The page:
It is necessary to recall that a few years ago, the Federal Government came out with the monetisation policy which made it possible for government-owned houses occupied by civil servants to be sold, at give-away prices, to the occupants. Whether those purchases were paid for via mortgage loans is not public knowledge. Even if they were, the mortgages were contracted, under private and personal arrangements, by the civil servants who purchased the houses. It is therefore, inconceivable that the government is contemplating taking N1.3 billion from public purse to pay off the personal liabilities of some debtor civil servants. The government is not a bank and even, given its present very lean revenue, to contemplate using such a huge amount of money to fester the nests of some of its workers at the exclusion of all other Nigerians is irrational and irresponsible. It is indeed, devoid of good corporate governance and thus, against the well being of other stakeholders in the Nigerian project.

Apparently, the government is trying to fool the Nigerian public as it indirectly sets up a new and separate mortgage arrangement for federal civil servants. This so called “financing solution” evidently signifies that the government has lost confidence both in its Federal Mortgage Bank (FMB) (the regulatory body in the mortgage finance sector) and all the mortgage finance institutions (MFI) operating in the country. If the government lacks confidence in its own institution, who should have any confidence in them? This inaugurated scheme is clearly an example of how government, instead of building, is destroying institutions and dragging the economy backwards.

Rather than deploy the money the minister said was provided in the 2016 budget to address housing needs towards recapitalising and perhaps, addressing other needs of the FMB to enable it effectively serve its purpose, the amount is being depleted in search of solutions where none exists. How will refinancing civil servants’ loans solve the problem of housing for Nigerians?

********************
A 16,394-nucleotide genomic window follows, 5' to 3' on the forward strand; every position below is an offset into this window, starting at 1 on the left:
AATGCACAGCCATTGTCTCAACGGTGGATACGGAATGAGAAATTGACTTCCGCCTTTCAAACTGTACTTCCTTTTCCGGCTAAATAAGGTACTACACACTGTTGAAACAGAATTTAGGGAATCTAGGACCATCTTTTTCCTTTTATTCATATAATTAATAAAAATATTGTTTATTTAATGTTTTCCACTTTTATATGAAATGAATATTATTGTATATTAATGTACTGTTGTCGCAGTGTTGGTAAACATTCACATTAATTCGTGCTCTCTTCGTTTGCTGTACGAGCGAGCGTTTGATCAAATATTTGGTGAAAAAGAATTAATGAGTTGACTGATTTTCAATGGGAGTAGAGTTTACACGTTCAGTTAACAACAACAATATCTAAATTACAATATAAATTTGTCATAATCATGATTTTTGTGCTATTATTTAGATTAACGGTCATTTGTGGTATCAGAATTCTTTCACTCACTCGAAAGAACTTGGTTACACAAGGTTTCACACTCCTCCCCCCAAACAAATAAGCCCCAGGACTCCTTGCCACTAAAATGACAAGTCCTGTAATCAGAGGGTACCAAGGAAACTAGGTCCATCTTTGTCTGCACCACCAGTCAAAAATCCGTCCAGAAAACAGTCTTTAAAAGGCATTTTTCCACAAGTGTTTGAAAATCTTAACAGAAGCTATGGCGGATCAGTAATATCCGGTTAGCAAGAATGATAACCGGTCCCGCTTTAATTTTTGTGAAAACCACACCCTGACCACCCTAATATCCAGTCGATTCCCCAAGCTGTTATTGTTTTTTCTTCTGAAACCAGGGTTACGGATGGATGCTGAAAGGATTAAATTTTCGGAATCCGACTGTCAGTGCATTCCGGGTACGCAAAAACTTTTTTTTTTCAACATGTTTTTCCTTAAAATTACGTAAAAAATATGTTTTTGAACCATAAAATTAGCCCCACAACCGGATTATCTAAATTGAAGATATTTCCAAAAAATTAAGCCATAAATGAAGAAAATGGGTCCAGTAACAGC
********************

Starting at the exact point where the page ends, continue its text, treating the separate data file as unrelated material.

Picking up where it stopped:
It is therefore important to make it clear that, whether the said scheme is for refinancing or creation of a new mortgage scheme for civil servants, the government should retrace its steps. It will amount to policy reversal given the subsisting monetisation policy put in place by former President Olusegun Obasanjo’s administration.

The way for the government to go is to address whatever weaknesses exists in the FMB and the MFIs, promote the organisations and encourage, not just civil servants but all citizens needing house finance to patronise these institutions. In a similar way, attracting local and international investments into the housing sector for the development of houses should be promoted and encouraged. These measures promise, in a substantial manner, the way out of the housing deficit in the country and reduction in youth unemployment. Refinancing individual civil servants’ mortgage loans has no role to play in these and should not be the concern of the government.